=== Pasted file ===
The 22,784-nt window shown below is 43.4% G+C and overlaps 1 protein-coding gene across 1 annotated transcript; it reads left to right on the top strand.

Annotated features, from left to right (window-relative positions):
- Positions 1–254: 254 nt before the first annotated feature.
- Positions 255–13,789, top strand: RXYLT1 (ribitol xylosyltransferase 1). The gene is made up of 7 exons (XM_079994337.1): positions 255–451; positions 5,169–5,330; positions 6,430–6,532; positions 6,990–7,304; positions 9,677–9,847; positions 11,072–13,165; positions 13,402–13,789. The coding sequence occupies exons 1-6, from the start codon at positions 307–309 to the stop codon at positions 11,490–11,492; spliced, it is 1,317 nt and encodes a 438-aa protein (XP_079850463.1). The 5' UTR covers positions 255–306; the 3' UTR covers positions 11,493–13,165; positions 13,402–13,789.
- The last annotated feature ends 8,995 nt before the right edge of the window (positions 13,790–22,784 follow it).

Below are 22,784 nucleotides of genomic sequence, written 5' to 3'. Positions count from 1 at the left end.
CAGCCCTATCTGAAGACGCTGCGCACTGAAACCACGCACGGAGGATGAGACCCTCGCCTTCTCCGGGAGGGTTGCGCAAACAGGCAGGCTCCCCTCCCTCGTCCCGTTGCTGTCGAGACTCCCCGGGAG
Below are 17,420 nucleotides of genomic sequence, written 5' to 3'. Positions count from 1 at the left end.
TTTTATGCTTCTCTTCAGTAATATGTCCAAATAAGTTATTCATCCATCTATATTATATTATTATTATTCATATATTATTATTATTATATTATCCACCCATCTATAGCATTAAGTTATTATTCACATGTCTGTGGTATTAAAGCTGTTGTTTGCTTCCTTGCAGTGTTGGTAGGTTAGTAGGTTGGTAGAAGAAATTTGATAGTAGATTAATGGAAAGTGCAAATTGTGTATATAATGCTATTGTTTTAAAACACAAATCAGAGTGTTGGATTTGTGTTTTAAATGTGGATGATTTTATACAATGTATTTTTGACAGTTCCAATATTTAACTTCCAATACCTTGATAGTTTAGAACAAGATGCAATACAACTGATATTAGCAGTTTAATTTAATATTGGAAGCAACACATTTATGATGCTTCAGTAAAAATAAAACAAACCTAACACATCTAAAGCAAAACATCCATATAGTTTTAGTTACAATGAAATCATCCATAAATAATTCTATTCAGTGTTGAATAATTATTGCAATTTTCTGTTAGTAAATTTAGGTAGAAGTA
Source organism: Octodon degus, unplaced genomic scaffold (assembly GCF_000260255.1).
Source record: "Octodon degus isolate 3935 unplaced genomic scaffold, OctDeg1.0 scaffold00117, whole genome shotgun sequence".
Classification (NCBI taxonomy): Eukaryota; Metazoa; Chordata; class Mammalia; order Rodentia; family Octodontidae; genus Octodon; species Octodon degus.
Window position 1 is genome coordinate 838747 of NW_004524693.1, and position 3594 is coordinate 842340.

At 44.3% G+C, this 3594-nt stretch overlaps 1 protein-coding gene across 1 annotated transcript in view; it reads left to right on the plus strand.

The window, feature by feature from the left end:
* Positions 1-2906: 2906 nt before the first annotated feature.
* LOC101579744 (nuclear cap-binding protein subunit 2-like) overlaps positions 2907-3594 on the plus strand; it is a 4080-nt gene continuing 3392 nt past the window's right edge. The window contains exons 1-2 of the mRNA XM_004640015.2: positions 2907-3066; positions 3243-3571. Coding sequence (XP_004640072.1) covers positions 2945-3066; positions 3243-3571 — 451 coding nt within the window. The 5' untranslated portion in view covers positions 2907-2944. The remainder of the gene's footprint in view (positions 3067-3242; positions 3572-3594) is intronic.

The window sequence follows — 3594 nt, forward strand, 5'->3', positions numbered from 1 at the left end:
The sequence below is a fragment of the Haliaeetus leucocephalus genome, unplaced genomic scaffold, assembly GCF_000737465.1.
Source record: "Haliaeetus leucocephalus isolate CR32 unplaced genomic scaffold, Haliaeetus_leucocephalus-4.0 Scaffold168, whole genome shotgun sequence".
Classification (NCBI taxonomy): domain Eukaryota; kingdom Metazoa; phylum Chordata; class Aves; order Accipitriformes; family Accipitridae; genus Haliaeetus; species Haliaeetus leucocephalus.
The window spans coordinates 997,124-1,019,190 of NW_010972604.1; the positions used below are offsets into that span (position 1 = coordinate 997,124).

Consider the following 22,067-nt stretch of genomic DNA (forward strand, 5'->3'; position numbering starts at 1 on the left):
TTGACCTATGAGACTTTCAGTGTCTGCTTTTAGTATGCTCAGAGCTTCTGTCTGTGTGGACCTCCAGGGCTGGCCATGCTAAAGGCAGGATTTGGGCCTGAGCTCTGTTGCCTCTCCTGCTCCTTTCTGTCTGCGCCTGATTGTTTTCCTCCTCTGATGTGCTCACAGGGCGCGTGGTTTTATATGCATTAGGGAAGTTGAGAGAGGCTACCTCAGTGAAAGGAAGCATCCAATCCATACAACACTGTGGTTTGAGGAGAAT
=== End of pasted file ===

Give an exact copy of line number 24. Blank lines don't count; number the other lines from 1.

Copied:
TTGACCTATGAGACTTTCAGTGTCTGCTTTTAGTATGCTCAGAGCTTCTGTCTGTGTGGACCTCCAGGGCTGGCCATGCTAAAGGCAGGATTTGGGCCTGAGCTCTGTTGCCTCTCCTGCTCCTTTCTGTCTGCGCCTGATTGTTTTCCTCCTCTGATGTGCTCACAGGGCGCGTGGTTTTATATGCATTAGGGAAGTTGAGAGAGGCTACCTCAGTGAAAGGAAGCATCCAATCCATACAACACTGTGGTTTGAGGAGAAT